UMA to EPA: Consider revising derate regulations

The United Motorcoach Association is asking the Environmental Protection Agency to consider revising derate regulations before issuing 2027 emission standards because of unintended consequences for the industry. 

The UMA filed May 16 in response to the EPA’s proposed rule, Control of Air Pollution from New Motor Vehicles: Heavy-Duty Engine and Vehicle Standards.

The EPA is proposing a rule targeted at reducing air pollution from heavy-duty vehicle engines in model year 2027. If adopted as proposed, the rule would change the heavy-duty emission control program, including standards, test procedures, useful life, warranty, etc., to further reduce the air quality impacts of heavy-duty engines under various operating conditions over an extended period of the operational life of heavy-duty vehicle engines.

Comments principally focused on the current inducement challenges, while UMA also asked the agency to consider how diverting financial resources from rapidly developing safety technologies to achieve the next level of nitrogen oxide reductions will impact costs when compared to the negative outcomes of crashes.  

Unintended consequences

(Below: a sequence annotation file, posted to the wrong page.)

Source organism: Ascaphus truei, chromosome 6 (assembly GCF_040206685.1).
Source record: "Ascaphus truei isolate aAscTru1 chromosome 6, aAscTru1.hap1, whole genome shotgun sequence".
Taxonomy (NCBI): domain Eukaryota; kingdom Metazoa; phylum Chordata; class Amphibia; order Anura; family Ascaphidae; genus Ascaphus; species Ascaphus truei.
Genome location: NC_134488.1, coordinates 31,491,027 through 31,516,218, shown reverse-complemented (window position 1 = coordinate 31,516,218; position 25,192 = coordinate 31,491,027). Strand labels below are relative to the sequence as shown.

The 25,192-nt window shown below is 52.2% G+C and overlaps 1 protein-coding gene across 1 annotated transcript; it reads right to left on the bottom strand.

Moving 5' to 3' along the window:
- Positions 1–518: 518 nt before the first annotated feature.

“There are limits the consumers of bus and motorcoach services can absorb, providers will be less likely to adopt safety technologies,” UMA stated in comments. “EPA must consider the unintended consequences of displacing safety technologies and the subsequent adverse cost of bodily injury, property damage and fatalities when mandating additional engine technologies.”

UMA largely applauded EPA’s approach to restricting the inducements to issues related to low- or poor-quality diesel emissions fluid and tampering. The agency also proposes better diagrams and instructions from manufacturers.

The agency also proposed that codes associated with inducements and diesel particulate filter engine derates would be displayed on the dashboard or read with a generic scan tool.

The EPA proposed rule suggests four levels of derating, with a final inducement speed of 50 mph. UMA asked the agency to consider a slightly longer period (96-hours) utilizing five stages.

The UMA comments, hundreds of other public comments, and the proposed rule can be viewed at

Ken Presley is United Motorcoach Association’s Vice President, Legislative & Regulatory Affairs & Industry Relations, and Chief Operations Officer. 


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